decided: July 25, 1980.
REDEVELOPMENT AUTHORITY OF THE CITY OF PHILADELPHIA, APPELLANT
KENTON A. LITTLE, APPELLEE
Appeal from the Order of the Court of Common Pleas of Philadelphia County in case of Kenton A. Little v. Redevelopment Authority of the City of Philadelphia, No. 2195 March Term, 1969.
Lawrence S. Rosenwald, Rosenwald & Pollack, for appellant.
Leon W. Tucker, with him Austin Norris, for appellee.
President Judge Crumlish, Jr. and Judges Craig and Williams, Jr., sitting as a panel of three. Opinion by President Judge Crumlish. Judge Williams, Jr., dissents.
[ 53 Pa. Commw. Page 256]
The Philadelphia Common Pleas Court ordered the Redevelopment Authority of Philadelphia (Authority/Condemnor) to pay delay damages to Kenton A. Little for the confiscation of his hotel liquor license under the Eminent Domain Code.*fn1 The Authority appeals.
On March 10, 1969, the Redevelopment Authority of Philadelphia condemned the hotel, bar and restaurant of Kenton A. Little (Condemnee) located at 818-822 Columbia Avenue, Philadelphia, Pennsylvania. Damages were assessed by the Board of View (Board) at $60,000. Little appealed the award, contending that the Board had improperly failed to consider the value of his hotel liquor license as an element of damages.
On June 22, 1977, the Common Pleas Court*fn2 awarded $25,000 for the liquor license claim. The court made no mention of delay damages and no finding as to the date from which delay damages or interest should accrue as required by Section 518 of the Eminent Domain Code.*fn3 Little did not appeal.
[ 53 Pa. Commw. Page 257]
The Authority filed timely exceptions to the award*fn4 which were dismissed September 26, 1977, and a subsequent appeal to this Court, which was withdrawn December 27, 1977.
In October, 1978, almost one year after the court's award, Little filed a motion to compel the Authority to pay delay damages. The Authority admitted delay damages were due on machinery, equipment and real estate, but refused to pay delayed compensation for the liquor license.
By order and opinion dated December 15, 1978, the Authority was directed to make payment for delay on the liquor license.
The Authority has appealed the December 15, 1978 opinion to this Court.
The controlling question is the jurisdiction of the Common Pleas Court to entertain and grant a motion to compel payment of delay damages where there is no provision for such damages in the original court award and the award is not challenged by exception or appeal until more than one year after the judgment is entered.
Section 517 of the Eminent Domain Code provides that on appeal from the Board of View, the Common Pleas Court (when sitting without a jury) shall determine the amount of damages. Any decree confirming, modifying, or changing the report of the Board shall constitute a final order.*fn5 Final orders are appealable to this Court pursuant to 42 Pa. C.S. § 762*fn6 provided that notice of appeal is filed within 30 days after the entry of the order from which the appeal is taken. Pa. R.A.P. 903.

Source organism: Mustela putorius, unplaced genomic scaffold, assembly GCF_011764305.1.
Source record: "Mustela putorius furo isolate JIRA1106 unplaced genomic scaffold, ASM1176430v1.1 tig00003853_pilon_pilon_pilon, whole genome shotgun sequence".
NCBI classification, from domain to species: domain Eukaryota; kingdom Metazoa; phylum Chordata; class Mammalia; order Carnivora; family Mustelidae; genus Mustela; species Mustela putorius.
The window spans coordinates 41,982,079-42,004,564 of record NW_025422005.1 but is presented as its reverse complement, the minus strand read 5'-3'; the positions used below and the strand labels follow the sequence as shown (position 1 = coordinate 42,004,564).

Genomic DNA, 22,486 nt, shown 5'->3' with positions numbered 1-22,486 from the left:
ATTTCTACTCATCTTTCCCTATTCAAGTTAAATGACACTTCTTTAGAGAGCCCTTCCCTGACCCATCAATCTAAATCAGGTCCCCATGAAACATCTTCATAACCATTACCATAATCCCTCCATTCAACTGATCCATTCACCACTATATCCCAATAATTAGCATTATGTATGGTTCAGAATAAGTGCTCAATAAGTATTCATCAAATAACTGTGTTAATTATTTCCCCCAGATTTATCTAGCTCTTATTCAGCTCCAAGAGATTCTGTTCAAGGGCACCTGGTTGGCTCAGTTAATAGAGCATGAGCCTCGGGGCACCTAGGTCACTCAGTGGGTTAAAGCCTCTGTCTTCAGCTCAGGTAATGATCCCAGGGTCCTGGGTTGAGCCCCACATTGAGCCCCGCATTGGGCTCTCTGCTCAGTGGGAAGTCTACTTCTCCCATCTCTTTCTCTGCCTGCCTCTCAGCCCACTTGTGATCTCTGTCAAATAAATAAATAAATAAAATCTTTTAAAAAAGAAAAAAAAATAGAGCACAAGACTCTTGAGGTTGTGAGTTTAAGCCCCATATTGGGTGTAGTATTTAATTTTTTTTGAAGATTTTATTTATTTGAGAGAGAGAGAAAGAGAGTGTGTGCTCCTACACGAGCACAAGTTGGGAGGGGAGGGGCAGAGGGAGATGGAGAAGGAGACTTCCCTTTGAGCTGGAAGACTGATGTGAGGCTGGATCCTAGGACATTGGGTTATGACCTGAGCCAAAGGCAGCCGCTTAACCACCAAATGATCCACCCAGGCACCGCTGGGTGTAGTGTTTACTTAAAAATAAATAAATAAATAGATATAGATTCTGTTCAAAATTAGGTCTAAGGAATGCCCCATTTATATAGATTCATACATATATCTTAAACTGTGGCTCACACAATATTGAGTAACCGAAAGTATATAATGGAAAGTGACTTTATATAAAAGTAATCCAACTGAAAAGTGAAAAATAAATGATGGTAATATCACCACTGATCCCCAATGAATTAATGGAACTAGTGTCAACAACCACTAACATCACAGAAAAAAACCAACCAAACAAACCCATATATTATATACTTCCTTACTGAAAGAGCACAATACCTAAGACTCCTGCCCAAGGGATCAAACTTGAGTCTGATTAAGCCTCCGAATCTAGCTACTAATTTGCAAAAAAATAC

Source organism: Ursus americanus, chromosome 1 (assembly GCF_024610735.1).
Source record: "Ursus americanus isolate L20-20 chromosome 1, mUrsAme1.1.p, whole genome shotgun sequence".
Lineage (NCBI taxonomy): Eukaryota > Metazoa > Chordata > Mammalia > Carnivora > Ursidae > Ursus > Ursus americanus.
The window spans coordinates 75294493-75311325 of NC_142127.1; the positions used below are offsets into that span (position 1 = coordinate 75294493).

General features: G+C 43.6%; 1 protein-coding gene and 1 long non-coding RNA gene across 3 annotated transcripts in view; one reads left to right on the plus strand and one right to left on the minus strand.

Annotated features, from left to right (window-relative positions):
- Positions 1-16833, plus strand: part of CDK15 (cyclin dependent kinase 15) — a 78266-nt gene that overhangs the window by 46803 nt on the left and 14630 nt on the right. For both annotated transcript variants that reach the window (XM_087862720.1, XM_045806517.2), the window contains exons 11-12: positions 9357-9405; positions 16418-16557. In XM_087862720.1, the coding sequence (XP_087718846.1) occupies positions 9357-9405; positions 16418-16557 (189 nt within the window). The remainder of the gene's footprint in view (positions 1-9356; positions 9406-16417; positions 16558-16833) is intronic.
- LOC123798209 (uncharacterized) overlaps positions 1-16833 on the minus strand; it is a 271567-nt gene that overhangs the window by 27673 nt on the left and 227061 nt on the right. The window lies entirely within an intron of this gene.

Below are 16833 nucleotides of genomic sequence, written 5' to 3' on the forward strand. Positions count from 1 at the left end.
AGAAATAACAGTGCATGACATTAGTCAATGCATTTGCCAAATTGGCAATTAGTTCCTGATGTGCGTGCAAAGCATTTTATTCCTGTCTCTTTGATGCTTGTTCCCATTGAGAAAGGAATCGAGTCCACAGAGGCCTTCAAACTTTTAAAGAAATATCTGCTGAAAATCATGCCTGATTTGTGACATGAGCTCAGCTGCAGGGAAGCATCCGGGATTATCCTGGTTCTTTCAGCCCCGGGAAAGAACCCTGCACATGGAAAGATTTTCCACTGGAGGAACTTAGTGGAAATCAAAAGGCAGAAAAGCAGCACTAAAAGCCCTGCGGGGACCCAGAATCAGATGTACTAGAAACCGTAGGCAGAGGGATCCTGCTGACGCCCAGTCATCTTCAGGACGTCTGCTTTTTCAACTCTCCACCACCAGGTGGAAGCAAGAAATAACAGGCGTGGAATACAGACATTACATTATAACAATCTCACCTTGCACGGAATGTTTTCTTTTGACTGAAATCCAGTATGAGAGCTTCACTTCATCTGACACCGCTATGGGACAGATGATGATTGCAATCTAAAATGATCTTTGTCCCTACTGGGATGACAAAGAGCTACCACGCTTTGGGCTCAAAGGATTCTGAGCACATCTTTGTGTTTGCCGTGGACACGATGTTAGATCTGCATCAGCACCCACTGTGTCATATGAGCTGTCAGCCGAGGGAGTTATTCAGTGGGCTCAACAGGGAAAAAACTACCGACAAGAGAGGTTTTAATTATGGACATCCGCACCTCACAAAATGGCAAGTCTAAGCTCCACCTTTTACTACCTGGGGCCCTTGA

[ 53 Pa. Commw. Page 258]
In the instant case, the final order granting damages was entered June 22, 1977, yet Little did not appeal or in anywise raise the issue of delay damages until October, 1978. The period fixed by statute may not be extended by the Court, and Little's failure to file an appeal within the 30 days provided by law deprived the Court of jurisdiction. Hafetz v. Redevelopment Authority of the City of Wilkes-Barre, 19 Pa. Commonwealth Ct. 202, 339 A.2d 644 (1974).
Little argues that his entitlement to damages for delay is a matter of right under Section 611 of the Code.*fn7 Therefore, the Authority had the duty to appeal the lower court's failure to specify the date from which delayed compensation should be computed and its refusal to do so cannot affect a condemnee's right to delay compensation.
A similar situation arose in Hineline v. General State Authority, 15 Pa. Commonwealth Ct. 44, 324 A.2d 817 (1974), where the Board of View failed to award delay damages or determine the date from which they accrued as mandated by Section 515 of the Code.*fn8 The condemnee filed an action in mandamus two and one-half years after the Board's report, seeking to compel the payment of delay damages from the filing of the declaration of taking. This court held that the condemnee as a party aggrieved by the decision of the Board had an equal opportunity and duty to appeal if it was not satisfied with the Board of View's determination and waived its right to object when it failed to do so within the statutorily prescribed time.
In Hafetz v. Redevelopment Authority of the City of Wilkes-Barre, supra at 205, 339 A.2d at 646, this Court quashed as untimely a subsequent award of special damages for relocation and business removal
[ 53 Pa. Commw. Page 259]
expenses by the Board of View when the condemnee failed to raise these claims, by appeal or exceptions, filed within 30 days of the original award:
The prerogative of an aggrieved party to appeal to the court of common pleas within thirty days from the date of the filing of the report is established by statute. We cannot extend the period fixed by statute for appeal. The timeliness of an appeal and compliance with statutory provisions go to the jurisdiction of a court to hear the appeal. . . . A failure to timely file an appeal deprives a court of jurisdiction. . . .
Where an act of assembly fixes the time within which an appeal may be taken, the time may not be extended as a matter of indulgence.
Applying these holdings to the case at hand, we accordingly
And Now, July 25, 1980, the order of the Common Pleas Court of Philadelphia granting delay damages to Kenton A. Little for his hotel liquor license is reversed.
Judge Williams, Jr., dissents.